G.C. Thunder would be a 化名 huaming "pseudonym" or "alias". I've not seen a Chinese term specifically for nom-de-guerre. Some of the names in Professor Mair's list above are also included in 化名 "transformed name". The Chinese Wikipedia says that huaming is different from other alternate names in that it is often used to conceal one's identity.

  11. David Marjanović said,

    December 2, 2021 @ 2:46 pm

    雷: lightning striking through the rain into a field! I can hear the thunder. ^_^

  12. julie lee said,

    December 2, 2021 @ 7:26 pm

    Yes, this is a very expressive character.

  13. Victor Mair said,

    December 3, 2021 @ 11:52 am

    Glyph origin

    Characters in the same phonetic series (畾) (Zhengzhang, 2003)

    Ancient simplification of 靁, which was a phono-semantic compound (形聲, OC *ruːl): semantic 雨 (“rain”) + phonetic 畾 (OC *ruːl).


    The Min Bei initial s- may be due to the loss of a pre-initial which might have been a velar considering dialect forms in Henan, Hebei and Shanxi, e.g. Taiyuan Jin 忽雷 (hueh4 lui1) (Schuessler, 2007).

    Perhaps from Sino-Tibetan. Compare Mizo râwl (“voice; cry (of an animal); sound”), Tibetan ཁྲོལ (khrol).


  14. julie lee said,

    December 3, 2021 @ 1:12 pm

    Professor Mair's comment above illustrates the proverb 拋磚引玉 (pao zhuan yin yu) “throw a brick, elicit a jade".

    My tidbit-comment ("brick") has elicited his erudite response ("jade" ).

    He has corrected a misconception I had — that the character 雷 “thunder" is an ideograph. Instead, Mair has explained that it is in fact a phono-semantic compound. I didn't realize that the 田 "field" element here was not a semantic element but a phonetic element here, an abbreviation of the phonetic element 畾.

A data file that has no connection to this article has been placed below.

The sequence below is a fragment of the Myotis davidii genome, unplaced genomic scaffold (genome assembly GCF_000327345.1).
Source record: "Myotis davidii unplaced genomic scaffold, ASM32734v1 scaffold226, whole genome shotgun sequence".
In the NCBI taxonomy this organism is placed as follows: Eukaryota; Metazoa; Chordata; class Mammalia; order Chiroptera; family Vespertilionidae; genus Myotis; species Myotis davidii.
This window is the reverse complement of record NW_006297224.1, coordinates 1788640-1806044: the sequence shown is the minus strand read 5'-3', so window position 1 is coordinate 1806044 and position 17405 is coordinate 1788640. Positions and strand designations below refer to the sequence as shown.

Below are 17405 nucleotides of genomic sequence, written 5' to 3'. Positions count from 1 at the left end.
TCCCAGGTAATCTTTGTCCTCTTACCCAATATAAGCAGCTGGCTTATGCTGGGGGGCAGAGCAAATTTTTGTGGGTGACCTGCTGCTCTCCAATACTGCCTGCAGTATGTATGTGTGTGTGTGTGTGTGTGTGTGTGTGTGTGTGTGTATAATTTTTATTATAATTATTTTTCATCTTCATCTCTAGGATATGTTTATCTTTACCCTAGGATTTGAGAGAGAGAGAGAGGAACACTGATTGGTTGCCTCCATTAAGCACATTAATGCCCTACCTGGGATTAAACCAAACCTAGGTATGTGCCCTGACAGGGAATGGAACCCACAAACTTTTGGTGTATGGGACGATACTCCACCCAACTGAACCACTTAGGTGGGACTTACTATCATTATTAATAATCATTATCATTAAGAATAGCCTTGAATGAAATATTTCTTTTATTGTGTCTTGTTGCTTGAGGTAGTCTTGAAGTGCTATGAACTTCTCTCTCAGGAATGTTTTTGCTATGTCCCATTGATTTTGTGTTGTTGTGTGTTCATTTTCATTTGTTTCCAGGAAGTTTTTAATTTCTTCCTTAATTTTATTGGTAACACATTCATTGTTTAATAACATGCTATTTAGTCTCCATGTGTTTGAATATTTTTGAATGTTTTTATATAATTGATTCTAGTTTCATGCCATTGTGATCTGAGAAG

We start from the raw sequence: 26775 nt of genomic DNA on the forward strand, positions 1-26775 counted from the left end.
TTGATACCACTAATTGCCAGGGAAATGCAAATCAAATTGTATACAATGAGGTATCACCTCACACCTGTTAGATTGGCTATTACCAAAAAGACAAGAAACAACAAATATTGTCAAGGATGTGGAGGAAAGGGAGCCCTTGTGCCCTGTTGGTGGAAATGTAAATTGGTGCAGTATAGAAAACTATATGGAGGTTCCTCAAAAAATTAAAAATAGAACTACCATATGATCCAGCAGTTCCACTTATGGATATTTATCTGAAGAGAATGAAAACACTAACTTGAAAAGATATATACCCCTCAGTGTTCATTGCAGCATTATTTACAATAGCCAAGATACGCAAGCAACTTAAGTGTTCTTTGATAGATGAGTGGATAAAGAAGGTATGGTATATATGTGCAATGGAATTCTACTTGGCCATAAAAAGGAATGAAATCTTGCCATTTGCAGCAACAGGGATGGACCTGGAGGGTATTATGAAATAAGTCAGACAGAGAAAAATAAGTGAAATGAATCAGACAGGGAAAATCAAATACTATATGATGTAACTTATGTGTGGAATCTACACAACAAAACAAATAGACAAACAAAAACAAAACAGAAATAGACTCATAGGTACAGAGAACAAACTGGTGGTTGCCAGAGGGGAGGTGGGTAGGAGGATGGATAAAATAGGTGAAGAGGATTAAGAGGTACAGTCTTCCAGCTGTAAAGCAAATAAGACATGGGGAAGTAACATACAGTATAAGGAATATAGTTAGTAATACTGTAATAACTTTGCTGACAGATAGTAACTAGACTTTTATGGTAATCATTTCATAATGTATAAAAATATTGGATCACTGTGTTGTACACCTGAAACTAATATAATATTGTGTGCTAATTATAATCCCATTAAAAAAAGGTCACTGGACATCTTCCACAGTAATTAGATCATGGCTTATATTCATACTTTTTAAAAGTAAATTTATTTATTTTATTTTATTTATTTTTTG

15. Gokul Madhavan said,

    December 5, 2021 @ 12:23 pm

    This reminds me of Marshall Hodgson's magisterial three-volume The Venture of Islam. He begins Volume I with a discussion of Arabic Muslim names and of the multiplicity of ways in which people were referred to in Islamicate contexts. These different modes of reference, or names if you were, had their own terminology:

    The ism was the closest thing people had to our notion of a first name.
    The nasab was a patronymic, marked by the use of bin (for men). This was often recursively structured, so you could specify a whole particularly distinguished patriline.
    The kunyat was the opposite of a patronymic, so to speak (could that be called a "paedonymic", I wonder?). It identified the person by the name of their child.
    The laqab was the closest thing we have to a sobriquet or a nickname.
    The nisbat specified an affiliation of some sort, usually tribal or regional.

    In addition to these, poets, particularly in the Persianate world, additionally took on a pen-name or takhalluṣ. By tradition, the last verse of every ghazal has to include the takhalluṣ of its author, so these were often chosen to be poetic statements that could frequently (though not always) fit with the themes of such verses. In writing, a special symbol (added to Unicode as U+0614) was usually written over a word to distinguish it as a takhalluṣ.